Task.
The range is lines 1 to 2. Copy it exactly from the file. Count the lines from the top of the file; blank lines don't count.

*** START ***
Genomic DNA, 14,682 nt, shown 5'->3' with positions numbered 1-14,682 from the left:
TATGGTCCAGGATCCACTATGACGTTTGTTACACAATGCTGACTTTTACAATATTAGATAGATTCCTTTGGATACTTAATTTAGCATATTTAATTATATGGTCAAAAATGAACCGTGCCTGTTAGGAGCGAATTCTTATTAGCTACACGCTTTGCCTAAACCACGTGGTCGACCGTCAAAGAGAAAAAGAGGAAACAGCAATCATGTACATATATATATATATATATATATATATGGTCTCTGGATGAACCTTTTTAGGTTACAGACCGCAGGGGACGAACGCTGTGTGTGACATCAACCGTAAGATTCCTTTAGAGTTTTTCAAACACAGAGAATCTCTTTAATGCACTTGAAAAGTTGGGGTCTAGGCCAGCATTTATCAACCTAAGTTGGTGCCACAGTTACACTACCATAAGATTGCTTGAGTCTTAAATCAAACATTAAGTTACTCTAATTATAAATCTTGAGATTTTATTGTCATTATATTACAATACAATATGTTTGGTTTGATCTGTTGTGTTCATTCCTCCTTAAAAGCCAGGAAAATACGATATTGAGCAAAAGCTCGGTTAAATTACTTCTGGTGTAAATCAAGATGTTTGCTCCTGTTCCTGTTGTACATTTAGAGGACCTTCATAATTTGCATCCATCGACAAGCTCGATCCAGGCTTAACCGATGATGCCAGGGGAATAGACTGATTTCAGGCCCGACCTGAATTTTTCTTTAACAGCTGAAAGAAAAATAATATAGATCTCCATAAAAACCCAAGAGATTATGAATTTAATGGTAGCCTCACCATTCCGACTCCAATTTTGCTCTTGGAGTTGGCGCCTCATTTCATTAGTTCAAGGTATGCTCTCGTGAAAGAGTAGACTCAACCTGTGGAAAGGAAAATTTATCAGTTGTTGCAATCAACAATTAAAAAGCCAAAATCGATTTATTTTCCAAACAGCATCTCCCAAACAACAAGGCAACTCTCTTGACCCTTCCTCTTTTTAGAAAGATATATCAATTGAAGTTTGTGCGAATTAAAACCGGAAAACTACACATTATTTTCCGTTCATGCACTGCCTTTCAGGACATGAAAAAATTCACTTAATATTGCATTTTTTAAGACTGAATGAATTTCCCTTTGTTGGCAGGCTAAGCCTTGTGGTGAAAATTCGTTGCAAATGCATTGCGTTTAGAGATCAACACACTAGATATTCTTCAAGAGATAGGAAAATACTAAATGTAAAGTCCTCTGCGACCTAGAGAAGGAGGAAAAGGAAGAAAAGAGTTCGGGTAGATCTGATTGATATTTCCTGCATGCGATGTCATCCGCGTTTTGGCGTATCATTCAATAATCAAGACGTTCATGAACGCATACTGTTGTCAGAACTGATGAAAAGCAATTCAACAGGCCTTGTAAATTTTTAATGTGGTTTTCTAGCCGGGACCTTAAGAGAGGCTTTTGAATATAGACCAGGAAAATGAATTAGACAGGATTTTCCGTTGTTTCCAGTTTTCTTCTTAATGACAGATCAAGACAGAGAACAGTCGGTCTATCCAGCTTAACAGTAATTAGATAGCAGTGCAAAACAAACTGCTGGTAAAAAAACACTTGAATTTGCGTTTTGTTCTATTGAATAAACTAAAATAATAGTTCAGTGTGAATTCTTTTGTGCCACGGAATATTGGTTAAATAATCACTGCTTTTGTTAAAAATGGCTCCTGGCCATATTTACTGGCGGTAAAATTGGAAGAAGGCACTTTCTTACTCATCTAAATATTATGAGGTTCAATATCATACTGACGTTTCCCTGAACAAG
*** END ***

Genomic DNA, 14,682 nt, shown 5'->3' with positions numbered 1-14,682 from the left:
TATGGTCCAGGATCCACTATGACGTTTGTTACACAATGCTGACTTTTACAATATTAGATAGATTCCTTTGGATACTTAATTTAGCATATTTAATTATATGGTCAAAAATGAACCGTGCCTGTTAGGAGCGAATTCTTATTAGCTACACGCTTTGCCTAAACCACGTGGTCGACCGTCAAAGAGAAAAAGAGGAAACAGCAATCATGTACATATATATATATATATATATATATATGGTCTCTGGATGAACCTTTTTAGGTTACAGACCGCAGGGGACGAACGCTGTGTGTGACATCAACCGTAAGATTCCTTTAGAGTTTTTCAAACACAGAGAATCTCTTTAATGCACTTGAAAAGTTGGGGTCTAGGCCAGCATTTATCAACCTAAGTTGGTGCCACAGTTACACTACCATAAGATTGCTTGAGTCTTAAATCAAACATTAAGTTACTCTAATTATAAATCTTGAGATTTTATTGTCATTATATTACAATACAATATGTTTGGTTTGATCTGTTGTGTTCATTCCTCCTTAAAAGCCAGGAAAATACGATATTGAGCAAAAGCTCGGTTAAATTACTTCTGGTGTAAATCAAGATGTTTGCTCCTGTTCCTGTTGTACATTTAGAGGACCTTCATAATTTGCATCCATCGACAAGCTCGATCCAGGCTTAACCGATGATGCCAGGGGAATAGACTGATTTCAGGCCCGACCTGAATTTTTCTTTAACAGCTGAAAGAAAAATAATATAGATCTCCATAAAAACCCAAGAGATTATGAATTTAATGGTAGCCTCACCATTCCGACTCCAATTTTGCTCTTGGAGTTGGCGCCTCATTTCATTAGTTCAAGGTATGCTCTCGTGAAAGAGTAGACTCAACCTGTGGAAAGGAAAATTTATCAGTTGTTGCAATCAACAATTAAAAAGCCAAAATCGATTTATTTTCCAAACAGCATCTCCCAAACAACAAGGCAACTCTCTTGACCCTTCCTCTTTTTAGAAAGATATATCAATTGAAGTTTGTGCGAATTAAAACCGGAAAACTACACATTATTTTCCGTTCATGCACTGCCTTTCAGGACATGAAAAAATTCACTTAATATTGCATTTTTTAAGACTGAATGAATTTCCCTTTGTTGGCAGGCTAAGCCTTGTGGTGAAAATTCGTTGCAAATGCATTGCGTTTAGAGATCAACACACTAGATATTCTTCAAGAGATAGGAAAATACTAAATGTAAAGTCCTCTGCGACCTAGAGAAGGAGGAAAAGGAAGAAAAGAGTTCGGGTAGATCTGATTGATATTTCCTGCATGCGATGTCATCCGCGTTTTGGCGTATCATTCAATAATCAAGACGTTCATGAACGCATACTGTTGTCAGAACTGATGAAAAGCAATTCAACAGGCCTTGTAAATTTTTAATGTGGTTTTCTAGCCGGGACCTTAAGAGAGGCTTTTGAATATAGACCAGGAAAATGAATTAGACAGGATTTTCCGTTGTTTCCAGTTTTCTTCTTAATGACAGATCAAGACAGAGAACAGTCGGTCTATCCAGCTTAACAGTAATTAGATAGCAGTGCAAAACAAACTGCTGGTAAAAAAACACTTGAATTTGCGTTTTGTTCTATTGAATAAACTAAAATAATAGTTCAGTGTGAATTCTTTTGTGCCACGGAATATTGGTTAAATAATCACTGCTTTTGTTAAAAATGGCTCCTGGCCATATTTACTGGCGGTAAAATTGGAAGAAGGCACTTTCTTACTCATCTAAATATTATGAGGTTCAATATCATACTGACGTTTCCCTGAACAAG